Accidentally On Purpose presents an unconventional view on contemporary photography. The project explores the sometimes unpredictable nature of analogue processes and is a celebration of some of the world’s most exciting, talented – and in some cases unseen – photographers.
Compiled of accidental and originally discarded photographs, specifically from film, Accidentally On Purpose gives these unique images a new home in order to share their beauty.
We sat down with our good friend, all round good guy, and the man behind the project, Ben Richards to find out more.
Header image: Mangata
How did the idea for Accidentally on Purpose come about?
I used to experiment a lot with film photography, trying different techniques and processes, not really being too fixated on any set outcomes. I was using old, cheap cameras and when I would get the film back there would always be some unexpected results.
I was always drawn to the images that hadn’t come out as I’d originally imagined, and would keep the prints in a separate pile. Once I started to see them together, I think that was when I had the idea to do a series. The response for the first issue was great so I carried on with the project, eventually opening it up to submissions and inviting other people to get involved. Three years later, there has been 2 exhibitions, 4 printed issues, available in stockists across the country and in Europe, and has built up a network of photographers from all over the world.
The name, Accidentally on Purpose, perfectly describes the project. How did you come up with it?
I’ve no idea where it came from if I’m honest. I think I just needed to give it a name at the time and it felt right. I like how it can be interpreted in different ways. It could be that some people are deliberately creating something that looks accidental, or the fact that we are giving these ‘accidental’ images a purpose and a place to exist away from their original context.
Film photography as a medium has much more character than digital. When did you first discover film photography, and what was it that attracted you?
Probably when I first started university in Leeds 6 or 7 years ago. My dad’s always been into photography, so there was always film cameras about at home growing up. I borrowed some of his cameras on various occasions and would always love that air of uncertainty when you send a roll of film off to be developed. I like how each shot had to be considered because you only had 36 shots to use per roll.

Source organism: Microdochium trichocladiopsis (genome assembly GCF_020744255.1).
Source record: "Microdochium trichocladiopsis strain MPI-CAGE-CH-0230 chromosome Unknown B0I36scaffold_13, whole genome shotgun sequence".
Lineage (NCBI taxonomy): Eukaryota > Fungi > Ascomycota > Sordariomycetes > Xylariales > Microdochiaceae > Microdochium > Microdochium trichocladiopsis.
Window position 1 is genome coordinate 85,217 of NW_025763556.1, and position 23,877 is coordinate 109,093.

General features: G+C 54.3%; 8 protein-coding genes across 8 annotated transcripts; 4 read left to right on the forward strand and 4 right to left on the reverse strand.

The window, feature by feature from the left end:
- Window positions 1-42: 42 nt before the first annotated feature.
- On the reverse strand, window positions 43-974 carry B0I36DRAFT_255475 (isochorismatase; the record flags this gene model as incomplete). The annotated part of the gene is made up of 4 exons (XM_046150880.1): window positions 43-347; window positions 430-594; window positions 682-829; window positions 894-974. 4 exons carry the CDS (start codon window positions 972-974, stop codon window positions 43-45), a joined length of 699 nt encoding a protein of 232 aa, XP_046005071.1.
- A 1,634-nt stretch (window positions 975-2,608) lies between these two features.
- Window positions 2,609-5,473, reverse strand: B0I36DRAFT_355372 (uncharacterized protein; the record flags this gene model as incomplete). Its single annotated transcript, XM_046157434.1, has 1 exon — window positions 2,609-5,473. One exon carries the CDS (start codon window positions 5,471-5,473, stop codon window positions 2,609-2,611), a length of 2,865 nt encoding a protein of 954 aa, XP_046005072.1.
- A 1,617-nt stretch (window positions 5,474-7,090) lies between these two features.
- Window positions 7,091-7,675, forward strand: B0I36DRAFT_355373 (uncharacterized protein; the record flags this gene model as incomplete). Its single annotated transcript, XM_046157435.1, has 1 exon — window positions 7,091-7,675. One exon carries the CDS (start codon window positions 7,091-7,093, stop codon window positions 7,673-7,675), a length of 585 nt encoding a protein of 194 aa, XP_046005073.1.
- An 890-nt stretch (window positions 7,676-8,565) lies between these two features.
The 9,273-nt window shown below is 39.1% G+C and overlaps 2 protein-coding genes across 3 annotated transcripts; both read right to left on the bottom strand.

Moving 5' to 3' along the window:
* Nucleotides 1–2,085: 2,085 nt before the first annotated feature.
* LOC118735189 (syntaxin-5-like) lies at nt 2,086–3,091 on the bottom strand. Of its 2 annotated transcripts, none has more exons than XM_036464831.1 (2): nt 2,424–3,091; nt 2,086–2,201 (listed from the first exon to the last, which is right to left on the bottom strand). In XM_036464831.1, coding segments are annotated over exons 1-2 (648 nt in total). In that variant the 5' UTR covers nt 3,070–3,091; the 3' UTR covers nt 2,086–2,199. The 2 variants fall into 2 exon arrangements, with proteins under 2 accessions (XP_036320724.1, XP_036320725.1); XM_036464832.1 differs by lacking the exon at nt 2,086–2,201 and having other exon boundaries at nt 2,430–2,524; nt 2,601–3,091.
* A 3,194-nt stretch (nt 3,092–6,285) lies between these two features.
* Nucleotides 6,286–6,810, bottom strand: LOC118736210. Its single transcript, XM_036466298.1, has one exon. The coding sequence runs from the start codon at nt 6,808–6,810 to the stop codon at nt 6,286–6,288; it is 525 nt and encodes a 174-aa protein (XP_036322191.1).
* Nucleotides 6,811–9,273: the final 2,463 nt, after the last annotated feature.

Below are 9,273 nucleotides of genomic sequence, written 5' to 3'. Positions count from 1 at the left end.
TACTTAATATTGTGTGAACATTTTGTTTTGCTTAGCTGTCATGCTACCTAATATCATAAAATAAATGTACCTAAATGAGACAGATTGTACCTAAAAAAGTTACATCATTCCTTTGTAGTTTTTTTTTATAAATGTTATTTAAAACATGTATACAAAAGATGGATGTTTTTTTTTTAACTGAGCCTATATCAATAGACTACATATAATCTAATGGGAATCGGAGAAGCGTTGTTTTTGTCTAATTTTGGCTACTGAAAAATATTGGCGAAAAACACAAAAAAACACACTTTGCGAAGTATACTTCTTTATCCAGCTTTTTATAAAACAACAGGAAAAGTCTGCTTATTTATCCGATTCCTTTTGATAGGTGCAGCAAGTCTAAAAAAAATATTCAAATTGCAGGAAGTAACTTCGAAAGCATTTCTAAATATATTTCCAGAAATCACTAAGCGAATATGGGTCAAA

I think shooting on film has given me a much better understanding and knowledge of photography, because you’re learning about apertures, shutter speeds, ISO and how one affects the other. Shooting digital is too easy sometimes.
I think people are starting to kick back a bit at ubiquitous digital imagery – everyone has an iPhone, so everyone is a photographer etc. I think people are wanting to go back to the roots a little bit to create something authentic.
You’ve had contributions from photographers from all over the world. Which is your favourite image to date?
That’s a difficult one. it varies all the time really, and that’s one of the things I like so much about the project; you can be drawn to different images on any given day. I’ve always been fascinated about which images different people are drawn to, and that’s why I’ve always been keen on exhibiting the work in print and exhibitions. The images really start to come to life in a physical format, and people create their own narratives and become connected to the images.
Why do you think analogue photography is still so popular in a heavily digitalised age?
I think this is relevant now more than ever. There has been a massive rise in popularity of film photography over the last couple of years. I think people are starting to kick back a bit at ubiquitous digital imagery – everyone has an iPhone, so everyone is a photographer etc. I think people are wanting to go back to the roots a little bit to create something authentic. I relate it a lot to music and the surge in vinyl sales over the last few years. I think there is now a genuine appreciation for the stories and craft behind images shot on film, rather than any random person picking up a digital camera and sticking it on auto.
What’s next for Accidentally on Purpose?
I’ve been a bit quiet off and on over the last year or so, trying to figure out where I want to go with the project. I’m lucky that it can stay alive, through submissions and features on the Instagram etc, while I sort of the logistics. Volume 5 of the magazine is in the works (slowly), and I’m hoping to gather some more in-depth features on the photographers involved. There is a really great body of work for this time around and I’m looking forward to getting it out… watch this space!
To see more from the project and keep up to date with the next release, visit the following places: